As I prepare to return to the workforce after 15 months of looking after my two boys I am torn in two. One side of me is terrified of the potential negative affects that my absence will bring, the other is excited to be going back out in to the world and dealing with adults every day. A third side is the constant guilt that seems to sit in the pit of my stomach whatever I do.
My guilt is mainly based on the conundrum most Mums face at one time or another that is, “Are working Mums sub-standard to stay-at-home ones?” Society seems to be split down the middle on this, and each side passionately highlights the pros of their view. For me despite Motherhood being the most rewarding, fascinating and important work I have done to date, I need to maintain a sense of purpose outside of being a Mum and housewife. I also need a break from the relentless intensity of Motherhood. But does that mean I am being selfish and shirking my primary responsibility to my children?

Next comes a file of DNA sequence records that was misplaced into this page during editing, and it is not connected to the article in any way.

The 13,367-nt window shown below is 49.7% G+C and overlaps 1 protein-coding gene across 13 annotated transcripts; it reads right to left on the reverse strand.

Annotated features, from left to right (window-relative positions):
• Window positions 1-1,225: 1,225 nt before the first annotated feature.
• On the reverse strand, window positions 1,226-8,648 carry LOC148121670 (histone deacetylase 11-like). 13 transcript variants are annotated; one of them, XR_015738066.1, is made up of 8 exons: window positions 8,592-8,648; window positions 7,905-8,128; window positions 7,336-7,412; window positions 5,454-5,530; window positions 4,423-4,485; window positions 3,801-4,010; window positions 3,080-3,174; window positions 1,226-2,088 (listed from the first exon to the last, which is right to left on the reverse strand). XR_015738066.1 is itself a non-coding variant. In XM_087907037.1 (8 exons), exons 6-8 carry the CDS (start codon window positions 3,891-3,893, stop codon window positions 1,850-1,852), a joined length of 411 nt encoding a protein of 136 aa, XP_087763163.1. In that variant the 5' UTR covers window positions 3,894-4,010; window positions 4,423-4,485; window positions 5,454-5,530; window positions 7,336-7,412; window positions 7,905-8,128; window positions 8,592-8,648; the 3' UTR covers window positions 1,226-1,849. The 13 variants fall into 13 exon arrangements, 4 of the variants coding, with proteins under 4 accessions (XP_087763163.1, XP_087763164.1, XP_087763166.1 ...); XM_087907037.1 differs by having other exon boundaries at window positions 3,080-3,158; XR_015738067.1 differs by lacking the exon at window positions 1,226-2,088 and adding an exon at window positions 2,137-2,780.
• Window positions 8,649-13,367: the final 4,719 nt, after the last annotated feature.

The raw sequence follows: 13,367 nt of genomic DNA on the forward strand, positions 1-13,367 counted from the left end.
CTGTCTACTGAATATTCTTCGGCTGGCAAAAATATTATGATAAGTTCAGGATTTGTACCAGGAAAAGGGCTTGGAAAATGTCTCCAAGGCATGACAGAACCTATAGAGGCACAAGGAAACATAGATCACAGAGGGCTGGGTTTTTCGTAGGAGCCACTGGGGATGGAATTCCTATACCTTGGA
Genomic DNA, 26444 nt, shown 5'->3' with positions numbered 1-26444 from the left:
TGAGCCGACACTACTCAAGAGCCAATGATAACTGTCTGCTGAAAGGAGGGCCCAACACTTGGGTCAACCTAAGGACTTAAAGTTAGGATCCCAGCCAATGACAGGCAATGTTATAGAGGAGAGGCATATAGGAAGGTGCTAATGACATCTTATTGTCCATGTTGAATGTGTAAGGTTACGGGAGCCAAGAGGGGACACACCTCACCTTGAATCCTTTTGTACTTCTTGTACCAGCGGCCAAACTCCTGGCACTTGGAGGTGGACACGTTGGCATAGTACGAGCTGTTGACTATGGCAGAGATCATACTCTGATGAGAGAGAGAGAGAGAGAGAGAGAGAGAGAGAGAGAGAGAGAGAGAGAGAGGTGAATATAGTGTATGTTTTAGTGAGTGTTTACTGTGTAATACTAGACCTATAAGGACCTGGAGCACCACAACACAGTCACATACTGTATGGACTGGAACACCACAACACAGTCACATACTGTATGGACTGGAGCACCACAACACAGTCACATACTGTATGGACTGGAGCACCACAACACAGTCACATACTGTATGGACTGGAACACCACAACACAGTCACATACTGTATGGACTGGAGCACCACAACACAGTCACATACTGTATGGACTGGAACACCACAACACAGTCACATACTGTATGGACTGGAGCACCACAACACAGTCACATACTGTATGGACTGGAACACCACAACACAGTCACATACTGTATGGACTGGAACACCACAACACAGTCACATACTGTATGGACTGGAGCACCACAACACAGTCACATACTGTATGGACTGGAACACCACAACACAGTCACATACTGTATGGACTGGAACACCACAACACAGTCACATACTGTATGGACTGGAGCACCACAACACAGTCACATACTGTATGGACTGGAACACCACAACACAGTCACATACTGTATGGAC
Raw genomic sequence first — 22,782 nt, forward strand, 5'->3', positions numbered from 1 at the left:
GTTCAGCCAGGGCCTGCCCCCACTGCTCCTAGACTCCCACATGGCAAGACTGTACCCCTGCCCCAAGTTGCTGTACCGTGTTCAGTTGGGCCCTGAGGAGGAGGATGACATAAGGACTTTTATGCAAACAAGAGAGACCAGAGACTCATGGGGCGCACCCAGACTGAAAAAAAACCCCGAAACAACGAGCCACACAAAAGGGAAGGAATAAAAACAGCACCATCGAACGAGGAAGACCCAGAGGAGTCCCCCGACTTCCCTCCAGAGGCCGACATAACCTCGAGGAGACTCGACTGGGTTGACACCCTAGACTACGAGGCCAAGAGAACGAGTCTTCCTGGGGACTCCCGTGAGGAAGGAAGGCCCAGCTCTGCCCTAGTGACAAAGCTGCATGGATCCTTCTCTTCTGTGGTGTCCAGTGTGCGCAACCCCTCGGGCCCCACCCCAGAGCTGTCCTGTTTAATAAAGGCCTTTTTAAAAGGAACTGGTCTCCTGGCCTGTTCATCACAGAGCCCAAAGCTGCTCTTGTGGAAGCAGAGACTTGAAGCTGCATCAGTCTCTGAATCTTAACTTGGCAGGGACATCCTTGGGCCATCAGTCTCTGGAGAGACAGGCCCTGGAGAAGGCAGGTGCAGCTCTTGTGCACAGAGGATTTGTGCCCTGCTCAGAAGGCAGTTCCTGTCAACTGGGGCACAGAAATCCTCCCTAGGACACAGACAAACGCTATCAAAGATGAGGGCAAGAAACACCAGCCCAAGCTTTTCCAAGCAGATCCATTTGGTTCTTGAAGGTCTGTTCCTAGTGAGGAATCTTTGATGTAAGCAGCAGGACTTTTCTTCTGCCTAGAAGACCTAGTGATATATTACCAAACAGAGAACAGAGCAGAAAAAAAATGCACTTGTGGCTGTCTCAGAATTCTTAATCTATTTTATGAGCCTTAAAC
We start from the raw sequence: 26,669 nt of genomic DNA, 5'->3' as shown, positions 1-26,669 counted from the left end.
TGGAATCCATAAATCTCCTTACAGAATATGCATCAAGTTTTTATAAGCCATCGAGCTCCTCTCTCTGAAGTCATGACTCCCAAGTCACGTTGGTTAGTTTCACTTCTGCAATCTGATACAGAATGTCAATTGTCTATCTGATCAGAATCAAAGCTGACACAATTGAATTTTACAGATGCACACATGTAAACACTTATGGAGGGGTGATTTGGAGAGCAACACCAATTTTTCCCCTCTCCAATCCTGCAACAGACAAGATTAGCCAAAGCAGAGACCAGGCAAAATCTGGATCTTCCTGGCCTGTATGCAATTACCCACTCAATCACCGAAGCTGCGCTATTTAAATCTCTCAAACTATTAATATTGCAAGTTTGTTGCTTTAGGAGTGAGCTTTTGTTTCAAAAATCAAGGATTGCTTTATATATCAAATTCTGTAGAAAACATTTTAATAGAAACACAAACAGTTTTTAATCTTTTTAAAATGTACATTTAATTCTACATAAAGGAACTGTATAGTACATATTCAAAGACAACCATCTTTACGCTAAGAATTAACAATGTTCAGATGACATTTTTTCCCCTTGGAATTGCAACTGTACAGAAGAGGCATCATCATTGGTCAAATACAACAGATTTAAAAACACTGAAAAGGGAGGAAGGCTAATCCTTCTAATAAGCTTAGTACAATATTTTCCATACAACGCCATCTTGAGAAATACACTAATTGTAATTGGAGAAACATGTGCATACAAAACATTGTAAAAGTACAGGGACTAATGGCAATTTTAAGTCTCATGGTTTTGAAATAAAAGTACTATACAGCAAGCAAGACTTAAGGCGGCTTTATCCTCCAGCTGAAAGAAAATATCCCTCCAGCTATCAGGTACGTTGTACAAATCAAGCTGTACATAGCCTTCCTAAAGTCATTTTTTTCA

And then a thought occurred to me, maybe I am thinking about this the wrong way. Surely who you are, rather than how much time you spend, has so much more influence on how your children develop? When you hear about children who are traumatised it is rarely because of a Mother working, and more likely to be based on the mental health, or lack thereof, of their parents. I can’t help but think that all this focus placed on whether Mothers who go to work should never have had children, would be better placed on ensuring the stability of all Mothers.
Having grown up under the care of a lovely but very anxious stay-at-home Mother, I believe the greatest gift you can give your children is your own security. The saying goes “Happy Mum=Happy Child”, but I think ‘happy’ may be too glib. Happiness for me is just a symptom of something altogether more profound and that is an inherent belief in and acceptance of self.